Student Research: Thomas J. Theno
Chlorinated organic compounds are a class of pollutants which have been released into the environment in large quantities from a multitude of sources. Because of their physical and chemical properties, these compounds possess sufficient mobility to reach groundwater and sediments. In these environmental compartments chlorinated organics exert toxicity and selective pressures on the indigenous microbial populations. Due to the growing dependence of public water waupplies on groundwaters, their contamination by chlorinated organic hydrocarbons is a public health concern. Biological assays have been developed, in response to this concern, to determine the toxicity of water containing such chemicals. In this study, the Microtox Bioassay has been used as a means of quantifying toxicity in contaminated waters before and after biological treatment.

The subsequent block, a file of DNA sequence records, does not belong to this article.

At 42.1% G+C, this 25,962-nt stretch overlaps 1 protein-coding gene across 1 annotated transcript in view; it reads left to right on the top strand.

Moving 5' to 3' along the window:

Biological reactor schemes have been develped to investigate biodegradability, mechanisms and kinetics of chlorinated organic compounds by microbial populations in mixed and pure cultures. Assessment of reactor performance in degradation studies traditionally involves monitoring the disappearance of contaminant concentrations as a measure of treatment effectiveness. Given the potential for the production of toxic intermediates and end products of biotransformation, simply obseving contaminant disappearance may not adequately characterize bioreactor performance with regard to environmental impacts of bioreactor effluents.
Taken from the beginning of thesis.